Interview with Peter Symington

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Interview with Peter Symington

Peter Symington: “… a cork has long durability”

Andrew James Symington arrived in Portugal in 1882, to work with a textile company. In less than twenty years, he had already become a partner in the oldest British Port Wine firm: Warre & Co., founded in 1670. Today, his grandson, Peter Symington, is President of the Administrative Council of the most powerful and representative group in the sector, which encompasses the brands:Graham’s, Dow’s, Quarle Harris, Gould Campbell, Smith Woodhouse, Quinta do Vesúvio andMadeira Wine Company.

Peter Symington tells us how he started his career with the company in 1964: “I studied in England and after spending some time learning about wine in general in the regions of Bordeaux, Bourgogne and Jerez, I arrived in Porto. My responsibilities have always been in production: making and buying wines – which are areas where my son, Charles now shares responsibility with me.” Peter Symington will retire within two years and will be succeeded by the eldest member of his family.

Peter Symington

Purchasing more than 20 million corks each year, means stopper quality control is of the utmost importance to the Symington Group. Their technical team is so expert, that other wine companies seek their help when selecting cork stoppers.

Peter Symington gives us his personal view: “Port Wine has always used cork stoppers. As far as I know, even today, no other type of stopper is used. For Vintage wines we use the traditional 45/49 mm format, known as bordalesa comprida (long bordeaux cork). We demand the highest quality from our suppliers – and even so, we subject the corks to further exhaustive control measures. For years, there was a tendency to export the best corks to Bordeaux and other prestigious wine regions of the world, but now we are supplied with exceptional corkstoppers for our Vintages.”

The cork is a fundamental element for a wine such as a Vintage, destined to age in the bottle for decades. Sometimes, customers ask whether it is necessary to change the corks in bottles of Vintage older than 50 years. The advice of the Symington House is clear: “We only change the cork if we verify that there is a reason to justify it – if the seal is not perfect. But, normally, the cork stopper remains in good condition – meaning replacement is the exception. We must be careful removing the cork. For that reason, when opening very old Vintages, we use tongs*. I think one point should be explained: the fact that sometimes the cork is not extracted intact, does not necessarily mean that the wine is not in perfect condition; the cork can be so humid, that it cannot be pulled intact. But as long as air does not enter, the contents of the bottle will not be affected. Normally, a cork has long durability; a fact that we verify when purchasing wines at auctions (and taste them with clients in Britain or the United States), where we frequently open wines that are more than 80 years old – to find the corks are in good condition.”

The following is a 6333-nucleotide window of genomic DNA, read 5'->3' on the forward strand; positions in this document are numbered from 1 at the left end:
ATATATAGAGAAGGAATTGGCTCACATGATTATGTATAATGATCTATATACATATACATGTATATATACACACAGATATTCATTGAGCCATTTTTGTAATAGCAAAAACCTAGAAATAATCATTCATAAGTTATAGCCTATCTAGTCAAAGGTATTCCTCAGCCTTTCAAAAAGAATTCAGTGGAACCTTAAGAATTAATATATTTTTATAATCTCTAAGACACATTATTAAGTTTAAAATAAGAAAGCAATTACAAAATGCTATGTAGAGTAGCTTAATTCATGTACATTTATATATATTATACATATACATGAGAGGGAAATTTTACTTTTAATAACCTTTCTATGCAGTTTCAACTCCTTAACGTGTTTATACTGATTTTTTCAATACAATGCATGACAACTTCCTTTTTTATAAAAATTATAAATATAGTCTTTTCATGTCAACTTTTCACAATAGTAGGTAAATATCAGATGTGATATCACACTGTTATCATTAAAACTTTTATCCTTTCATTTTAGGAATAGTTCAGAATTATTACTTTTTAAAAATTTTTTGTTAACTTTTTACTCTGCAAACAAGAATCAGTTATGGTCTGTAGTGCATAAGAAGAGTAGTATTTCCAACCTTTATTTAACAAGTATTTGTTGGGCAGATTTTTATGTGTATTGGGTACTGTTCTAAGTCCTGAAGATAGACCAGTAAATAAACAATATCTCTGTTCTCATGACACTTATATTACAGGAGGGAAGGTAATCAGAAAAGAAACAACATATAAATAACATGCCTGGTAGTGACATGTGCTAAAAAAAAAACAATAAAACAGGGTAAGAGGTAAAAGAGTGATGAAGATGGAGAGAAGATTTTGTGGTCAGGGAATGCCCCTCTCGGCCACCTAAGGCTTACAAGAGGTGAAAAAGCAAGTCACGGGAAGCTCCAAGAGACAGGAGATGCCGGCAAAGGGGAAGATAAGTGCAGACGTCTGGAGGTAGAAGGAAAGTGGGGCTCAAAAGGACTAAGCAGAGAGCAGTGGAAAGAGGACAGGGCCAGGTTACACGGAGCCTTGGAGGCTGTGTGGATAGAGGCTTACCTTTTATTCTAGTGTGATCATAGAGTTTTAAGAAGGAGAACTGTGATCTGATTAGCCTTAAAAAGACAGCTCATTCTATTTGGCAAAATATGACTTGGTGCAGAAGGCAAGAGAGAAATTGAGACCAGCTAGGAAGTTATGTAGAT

Aside from the Vintages, which represent a minimal share of the Port Wine market, the majority of cork stoppers we use are capsulated. Peter Symington explains why: “In respect of wines that are going to age in the bottle, I think it is globally recognized that natural cork stoppers are ideal for storage. With all other Port Wines aged in wood (which will remain in the barrel for more than 3 years), we always use a capsulated cork. This stopper is far more practical for barmen and consumers, as they can open the bottle without a corkscrew.”

“In our company, the use of corks is such that top-of-the-range cork stoppers cannot be used for all the wines, which obliges us to undertake exhaustive quality control measures that practically eliminate the risks of contamination by TCA. If we talk in percentages, we do not permit even a 1% failure rate, which, in 20 million corks would be completely unacceptable. Therefore, our control procedure starts in the cork factory, as problems with cork stoppers could be much higher without stringent control. I think the Portuguese cork industry must invest much more money in finding a way to render the cork stopper impervious to TCA, because it only takes a minute amount of it to completely destroy the wine.”

Peter Symington is of the view that the most demanding clients see the cork stopper as a sign of confidence: “When the consumer discovers that a wine does not have a cork stopper, they think it strange and doubt its quality.”

*The traditional Port tongs allow the clean extraction of wine – without having to pull the cork from the bottle. How? The tongs are heated until they are red-hot, then clamped around the neck of the bottle – below the cork and above the shoulder of the bottle. After 1 – 2 minutes, the tongs are removed and a wet towel is applied to the heated glass spot. The rapid change in temperature causes the glass to break cleanly, thus removing the top of the bottle with the cork stopper in it.

This interview with Peter Symington was conducted by
Alfredo Hervías y Mendizábal.


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